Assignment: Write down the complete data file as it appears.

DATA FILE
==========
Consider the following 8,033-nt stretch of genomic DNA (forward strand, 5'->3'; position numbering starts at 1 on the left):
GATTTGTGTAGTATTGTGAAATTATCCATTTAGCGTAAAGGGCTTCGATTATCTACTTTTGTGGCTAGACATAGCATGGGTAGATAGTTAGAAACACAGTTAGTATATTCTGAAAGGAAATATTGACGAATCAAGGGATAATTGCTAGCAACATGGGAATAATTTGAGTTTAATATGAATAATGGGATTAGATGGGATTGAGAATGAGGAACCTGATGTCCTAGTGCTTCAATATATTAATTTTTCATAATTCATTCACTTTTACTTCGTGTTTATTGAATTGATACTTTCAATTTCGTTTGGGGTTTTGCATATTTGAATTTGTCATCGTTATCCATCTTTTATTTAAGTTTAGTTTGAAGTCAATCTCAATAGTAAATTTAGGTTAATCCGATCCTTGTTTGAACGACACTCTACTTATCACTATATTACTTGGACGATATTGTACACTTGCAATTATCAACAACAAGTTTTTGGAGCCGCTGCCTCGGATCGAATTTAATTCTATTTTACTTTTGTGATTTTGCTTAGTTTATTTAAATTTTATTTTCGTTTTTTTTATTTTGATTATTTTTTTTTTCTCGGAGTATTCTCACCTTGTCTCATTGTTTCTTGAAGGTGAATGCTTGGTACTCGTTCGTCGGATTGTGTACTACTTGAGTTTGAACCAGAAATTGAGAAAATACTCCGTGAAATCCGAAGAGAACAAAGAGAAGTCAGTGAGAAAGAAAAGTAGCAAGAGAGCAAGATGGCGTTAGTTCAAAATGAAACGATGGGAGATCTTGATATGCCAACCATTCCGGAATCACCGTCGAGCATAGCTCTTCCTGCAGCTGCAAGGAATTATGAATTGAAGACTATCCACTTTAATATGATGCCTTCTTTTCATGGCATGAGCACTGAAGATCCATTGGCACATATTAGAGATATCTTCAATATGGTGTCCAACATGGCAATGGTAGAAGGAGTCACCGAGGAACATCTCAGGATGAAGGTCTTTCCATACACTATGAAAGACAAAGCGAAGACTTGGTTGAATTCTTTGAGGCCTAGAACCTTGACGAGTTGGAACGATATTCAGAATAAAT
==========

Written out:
Consider the following 8,033-nt stretch of genomic DNA (forward strand, 5'->3'; position numbering starts at 1 on the left):
GATTTGTGTAGTATTGTGAAATTATCCATTTAGCGTAAAGGGCTTCGATTATCTACTTTTGTGGCTAGACATAGCATGGGTAGATAGTTAGAAACACAGTTAGTATATTCTGAAAGGAAATATTGACGAATCAAGGGATAATTGCTAGCAACATGGGAATAATTTGAGTTTAATATGAATAATGGGATTAGATGGGATTGAGAATGAGGAACCTGATGTCCTAGTGCTTCAATATATTAATTTTTCATAATTCATTCACTTTTACTTCGTGTTTATTGAATTGATACTTTCAATTTCGTTTGGGGTTTTGCATATTTGAATTTGTCATCGTTATCCATCTTTTATTTAAGTTTAGTTTGAAGTCAATCTCAATAGTAAATTTAGGTTAATCCGATCCTTGTTTGAACGACACTCTACTTATCACTATATTACTTGGACGATATTGTACACTTGCAATTATCAACAACAAGTTTTTGGAGCCGCTGCCTCGGATCGAATTTAATTCTATTTTACTTTTGTGATTTTGCTTAGTTTATTTAAATTTTATTTTCGTTTTTTTTATTTTGATTATTTTTTTTTTCTCGGAGTATTCTCACCTTGTCTCATTGTTTCTTGAAGGTGAATGCTTGGTACTCGTTCGTCGGATTGTGTACTACTTGAGTTTGAACCAGAAATTGAGAAAATACTCCGTGAAATCCGAAGAGAACAAAGAGAAGTCAGTGAGAAAGAAAAGTAGCAAGAGAGCAAGATGGCGTTAGTTCAAAATGAAACGATGGGAGATCTTGATATGCCAACCATTCCGGAATCACCGTCGAGCATAGCTCTTCCTGCAGCTGCAAGGAATTATGAATTGAAGACTATCCACTTTAATATGATGCCTTCTTTTCATGGCATGAGCACTGAAGATCCATTGGCACATATTAGAGATATCTTCAATATGGTGTCCAACATGGCAATGGTAGAAGGAGTCACCGAGGAACATCTCAGGATGAAGGTCTTTCCATACACTATGAAAGACAAAGCGAAGACTTGGTTGAATTCTTTGAGGCCTAGAACCTTGACGAGTTGGAACGATATTCAGAATAAAT